Peter Galbraith, son of the late economist John Kenneth Galbraith, could become a very rich man thanks to some Kurdish oil deals.
Interviews by The New York Times with more than a dozen current and former government and business officials in Norway, France, Iraq, the United States and elsewhere, along with legal records and other documents, reveal in considerable detail that he received rights to an enormous stake in at least one of Kurdistan’s oil fields in the spring of 2004.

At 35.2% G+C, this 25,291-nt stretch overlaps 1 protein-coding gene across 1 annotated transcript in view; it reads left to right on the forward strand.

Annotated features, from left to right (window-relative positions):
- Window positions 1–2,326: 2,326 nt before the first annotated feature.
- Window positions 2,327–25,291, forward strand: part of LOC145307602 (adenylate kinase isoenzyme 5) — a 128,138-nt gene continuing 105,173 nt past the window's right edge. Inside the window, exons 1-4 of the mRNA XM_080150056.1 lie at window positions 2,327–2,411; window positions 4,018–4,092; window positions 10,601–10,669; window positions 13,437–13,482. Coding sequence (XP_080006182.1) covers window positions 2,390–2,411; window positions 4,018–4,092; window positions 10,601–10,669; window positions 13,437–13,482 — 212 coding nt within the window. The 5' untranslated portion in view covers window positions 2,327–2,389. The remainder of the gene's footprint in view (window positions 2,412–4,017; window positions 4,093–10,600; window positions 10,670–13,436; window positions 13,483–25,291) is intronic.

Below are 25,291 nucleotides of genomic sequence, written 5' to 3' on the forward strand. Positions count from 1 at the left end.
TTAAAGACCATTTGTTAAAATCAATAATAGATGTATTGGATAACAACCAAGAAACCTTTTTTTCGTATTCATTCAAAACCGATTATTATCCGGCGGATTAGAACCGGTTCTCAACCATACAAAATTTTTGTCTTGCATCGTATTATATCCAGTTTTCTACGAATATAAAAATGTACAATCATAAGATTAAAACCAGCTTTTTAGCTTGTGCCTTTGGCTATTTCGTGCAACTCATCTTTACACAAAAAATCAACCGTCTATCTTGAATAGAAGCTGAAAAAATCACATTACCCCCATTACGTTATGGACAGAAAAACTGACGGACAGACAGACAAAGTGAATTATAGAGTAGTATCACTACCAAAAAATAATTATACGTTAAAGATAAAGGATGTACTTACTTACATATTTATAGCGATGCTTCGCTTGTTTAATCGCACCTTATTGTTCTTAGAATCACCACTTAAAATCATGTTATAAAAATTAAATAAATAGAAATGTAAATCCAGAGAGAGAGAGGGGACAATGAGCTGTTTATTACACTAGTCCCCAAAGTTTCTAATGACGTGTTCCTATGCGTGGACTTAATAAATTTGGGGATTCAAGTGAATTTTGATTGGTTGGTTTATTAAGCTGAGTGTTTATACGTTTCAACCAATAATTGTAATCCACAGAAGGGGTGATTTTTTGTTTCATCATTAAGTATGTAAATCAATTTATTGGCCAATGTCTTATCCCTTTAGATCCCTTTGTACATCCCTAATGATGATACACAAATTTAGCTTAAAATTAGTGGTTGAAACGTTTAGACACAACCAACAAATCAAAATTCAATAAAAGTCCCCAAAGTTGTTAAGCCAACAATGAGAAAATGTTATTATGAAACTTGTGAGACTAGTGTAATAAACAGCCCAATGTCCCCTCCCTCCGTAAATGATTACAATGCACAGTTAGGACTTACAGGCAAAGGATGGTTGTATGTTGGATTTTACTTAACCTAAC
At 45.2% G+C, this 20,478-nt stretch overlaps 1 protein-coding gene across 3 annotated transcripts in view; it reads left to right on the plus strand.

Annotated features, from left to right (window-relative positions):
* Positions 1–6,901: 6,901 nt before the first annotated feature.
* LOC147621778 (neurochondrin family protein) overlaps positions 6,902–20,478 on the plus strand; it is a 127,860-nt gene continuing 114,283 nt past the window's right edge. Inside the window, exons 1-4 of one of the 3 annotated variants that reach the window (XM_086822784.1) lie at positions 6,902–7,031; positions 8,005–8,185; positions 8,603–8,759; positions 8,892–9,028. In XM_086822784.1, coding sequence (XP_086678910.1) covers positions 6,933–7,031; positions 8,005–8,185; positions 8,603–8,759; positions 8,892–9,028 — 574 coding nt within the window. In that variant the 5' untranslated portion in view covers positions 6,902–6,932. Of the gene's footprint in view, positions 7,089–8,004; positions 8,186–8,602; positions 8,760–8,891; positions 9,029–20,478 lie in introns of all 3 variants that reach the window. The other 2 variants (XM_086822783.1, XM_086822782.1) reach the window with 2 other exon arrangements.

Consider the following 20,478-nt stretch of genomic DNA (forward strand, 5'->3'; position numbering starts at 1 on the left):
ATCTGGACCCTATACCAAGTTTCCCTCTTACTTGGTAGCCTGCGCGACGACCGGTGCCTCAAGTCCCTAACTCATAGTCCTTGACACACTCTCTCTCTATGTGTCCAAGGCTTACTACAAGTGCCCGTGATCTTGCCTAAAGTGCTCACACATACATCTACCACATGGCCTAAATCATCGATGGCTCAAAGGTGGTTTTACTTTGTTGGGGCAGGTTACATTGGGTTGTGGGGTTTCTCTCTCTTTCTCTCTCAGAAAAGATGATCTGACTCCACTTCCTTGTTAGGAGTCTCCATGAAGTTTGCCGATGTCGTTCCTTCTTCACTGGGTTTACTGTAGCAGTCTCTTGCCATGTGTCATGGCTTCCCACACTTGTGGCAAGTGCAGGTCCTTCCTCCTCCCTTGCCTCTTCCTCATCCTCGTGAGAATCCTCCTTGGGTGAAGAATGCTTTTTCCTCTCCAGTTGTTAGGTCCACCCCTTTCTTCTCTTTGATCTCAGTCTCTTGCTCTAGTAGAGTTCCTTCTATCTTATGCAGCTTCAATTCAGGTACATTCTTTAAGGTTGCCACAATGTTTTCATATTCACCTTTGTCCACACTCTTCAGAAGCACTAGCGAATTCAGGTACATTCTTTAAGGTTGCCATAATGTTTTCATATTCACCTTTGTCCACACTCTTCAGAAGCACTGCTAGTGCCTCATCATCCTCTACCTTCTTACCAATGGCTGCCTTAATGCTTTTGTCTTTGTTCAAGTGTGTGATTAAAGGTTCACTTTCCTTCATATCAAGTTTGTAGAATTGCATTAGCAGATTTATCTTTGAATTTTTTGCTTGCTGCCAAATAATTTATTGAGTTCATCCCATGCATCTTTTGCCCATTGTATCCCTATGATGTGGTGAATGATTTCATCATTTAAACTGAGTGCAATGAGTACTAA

As it turns out, Mr. Galbraith received the rights after he helped negotiate a potentially lucrative contract that allowed the Norwegian oil company DNO to drill for oil in the promising Dohuk region of Kurdistan, the interviews and documents show.
He says his actions were proper because he was at the time a private citizen deeply involved in Kurdish causes, both in business and policy.
When drillers struck oil in a rich new field called Tawke in December 2005, no one but a handful of government and business officials and members of Mr. Galbraith’s inner circle knew that the constitutional provisions he had pushed through only months earlier could enrich him so handsomely.
Who knew that being an unpaid advisor could be so lucrative?